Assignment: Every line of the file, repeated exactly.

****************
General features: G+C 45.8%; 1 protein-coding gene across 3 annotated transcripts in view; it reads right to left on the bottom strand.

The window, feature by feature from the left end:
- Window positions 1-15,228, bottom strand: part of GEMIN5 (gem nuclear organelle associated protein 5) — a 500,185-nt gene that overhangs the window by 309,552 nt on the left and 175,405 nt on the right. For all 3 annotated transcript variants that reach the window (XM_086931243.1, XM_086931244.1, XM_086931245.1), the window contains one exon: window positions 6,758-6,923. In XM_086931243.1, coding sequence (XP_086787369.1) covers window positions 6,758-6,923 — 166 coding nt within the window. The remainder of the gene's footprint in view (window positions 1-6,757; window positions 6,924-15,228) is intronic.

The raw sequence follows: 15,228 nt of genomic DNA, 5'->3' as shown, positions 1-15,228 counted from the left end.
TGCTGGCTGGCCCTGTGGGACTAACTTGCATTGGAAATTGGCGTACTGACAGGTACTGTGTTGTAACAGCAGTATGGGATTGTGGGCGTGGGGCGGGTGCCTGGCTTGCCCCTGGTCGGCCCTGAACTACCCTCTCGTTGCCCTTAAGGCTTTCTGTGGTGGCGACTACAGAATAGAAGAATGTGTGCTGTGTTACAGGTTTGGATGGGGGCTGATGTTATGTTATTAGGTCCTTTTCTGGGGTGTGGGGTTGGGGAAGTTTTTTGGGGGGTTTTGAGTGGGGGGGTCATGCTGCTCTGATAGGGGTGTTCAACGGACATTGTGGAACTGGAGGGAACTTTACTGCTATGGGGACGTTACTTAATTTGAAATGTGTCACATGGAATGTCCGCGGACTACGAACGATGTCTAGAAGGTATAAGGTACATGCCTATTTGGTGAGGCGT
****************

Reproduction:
General features: G+C 45.8%; 1 protein-coding gene across 3 annotated transcripts in view; it reads right to left on the bottom strand.

The window, feature by feature from the left end:
- Window positions 1-15,228, bottom strand: part of GEMIN5 (gem nuclear organelle associated protein 5) — a 500,185-nt gene that overhangs the window by 309,552 nt on the left and 175,405 nt on the right. For all 3 annotated transcript variants that reach the window (XM_086931243.1, XM_086931244.1, XM_086931245.1), the window contains one exon: window positions 6,758-6,923. In XM_086931243.1, coding sequence (XP_086787369.1) covers window positions 6,758-6,923 — 166 coding nt within the window. The remainder of the gene's footprint in view (window positions 1-6,757; window positions 6,924-15,228) is intronic.

The raw sequence follows: 15,228 nt of genomic DNA, 5'->3' as shown, positions 1-15,228 counted from the left end.
TGCTGGCTGGCCCTGTGGGACTAACTTGCATTGGAAATTGGCGTACTGACAGGTACTGTGTTGTAACAGCAGTATGGGATTGTGGGCGTGGGGCGGGTGCCTGGCTTGCCCCTGGTCGGCCCTGAACTACCCTCTCGTTGCCCTTAAGGCTTTCTGTGGTGGCGACTACAGAATAGAAGAATGTGTGCTGTGTTACAGGTTTGGATGGGGGCTGATGTTATGTTATTAGGTCCTTTTCTGGGGTGTGGGGTTGGGGAAGTTTTTTGGGGGGTTTTGAGTGGGGGGGTCATGCTGCTCTGATAGGGGTGTTCAACGGACATTGTGGAACTGGAGGGAACTTTACTGCTATGGGGACGTTACTTAATTTGAAATGTGTCACATGGAATGTCCGCGGACTACGAACGATGTCTAGAAGGTATAAGGTACATGCCTATTTGGTGAGGCGT